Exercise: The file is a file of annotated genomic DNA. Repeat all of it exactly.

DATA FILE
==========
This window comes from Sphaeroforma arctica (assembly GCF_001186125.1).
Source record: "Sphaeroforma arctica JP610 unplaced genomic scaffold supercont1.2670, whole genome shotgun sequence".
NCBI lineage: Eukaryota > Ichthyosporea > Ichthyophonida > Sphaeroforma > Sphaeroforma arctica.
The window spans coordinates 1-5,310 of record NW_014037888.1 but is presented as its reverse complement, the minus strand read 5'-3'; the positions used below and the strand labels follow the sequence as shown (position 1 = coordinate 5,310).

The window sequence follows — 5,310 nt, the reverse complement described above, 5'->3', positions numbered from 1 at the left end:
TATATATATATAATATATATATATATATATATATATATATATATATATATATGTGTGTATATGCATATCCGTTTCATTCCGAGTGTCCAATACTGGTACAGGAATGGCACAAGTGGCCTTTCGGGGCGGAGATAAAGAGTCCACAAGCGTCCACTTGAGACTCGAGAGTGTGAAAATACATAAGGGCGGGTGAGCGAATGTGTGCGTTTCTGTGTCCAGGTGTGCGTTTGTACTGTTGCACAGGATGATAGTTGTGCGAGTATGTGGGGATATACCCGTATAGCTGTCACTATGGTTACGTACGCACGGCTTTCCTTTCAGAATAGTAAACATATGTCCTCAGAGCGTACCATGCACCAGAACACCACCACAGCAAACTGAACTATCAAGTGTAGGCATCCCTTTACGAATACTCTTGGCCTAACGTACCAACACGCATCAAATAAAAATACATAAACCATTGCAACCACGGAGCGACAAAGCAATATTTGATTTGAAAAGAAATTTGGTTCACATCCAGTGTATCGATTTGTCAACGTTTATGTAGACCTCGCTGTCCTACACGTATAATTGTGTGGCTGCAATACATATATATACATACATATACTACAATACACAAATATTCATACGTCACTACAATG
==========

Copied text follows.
This window comes from Sphaeroforma arctica (assembly GCF_001186125.1).
Source record: "Sphaeroforma arctica JP610 unplaced genomic scaffold supercont1.2670, whole genome shotgun sequence".
NCBI lineage: Eukaryota > Ichthyosporea > Ichthyophonida > Sphaeroforma > Sphaeroforma arctica.
The window spans coordinates 1-5,310 of record NW_014037888.1 but is presented as its reverse complement, the minus strand read 5'-3'; the positions used below and the strand labels follow the sequence as shown (position 1 = coordinate 5,310).

The window sequence follows — 5,310 nt, the reverse complement described above, 5'->3', positions numbered from 1 at the left end:
TATATATATATAATATATATATATATATATATATATATATATATATATATATGTGTGTATATGCATATCCGTTTCATTCCGAGTGTCCAATACTGGTACAGGAATGGCACAAGTGGCCTTTCGGGGCGGAGATAAAGAGTCCACAAGCGTCCACTTGAGACTCGAGAGTGTGAAAATACATAAGGGCGGGTGAGCGAATGTGTGCGTTTCTGTGTCCAGGTGTGCGTTTGTACTGTTGCACAGGATGATAGTTGTGCGAGTATGTGGGGATATACCCGTATAGCTGTCACTATGGTTACGTACGCACGGCTTTCCTTTCAGAATAGTAAACATATGTCCTCAGAGCGTACCATGCACCAGAACACCACCACAGCAAACTGAACTATCAAGTGTAGGCATCCCTTTACGAATACTCTTGGCCTAACGTACCAACACGCATCAAATAAAAATACATAAACCATTGCAACCACGGAGCGACAAAGCAATATTTGATTTGAAAAGAAATTTGGTTCACATCCAGTGTATCGATTTGTCAACGTTTATGTAGACCTCGCTGTCCTACACGTATAATTGTGTGGCTGCAATACATATATATACATACATATACTACAATACACAAATATTCATACGTCACTACAATG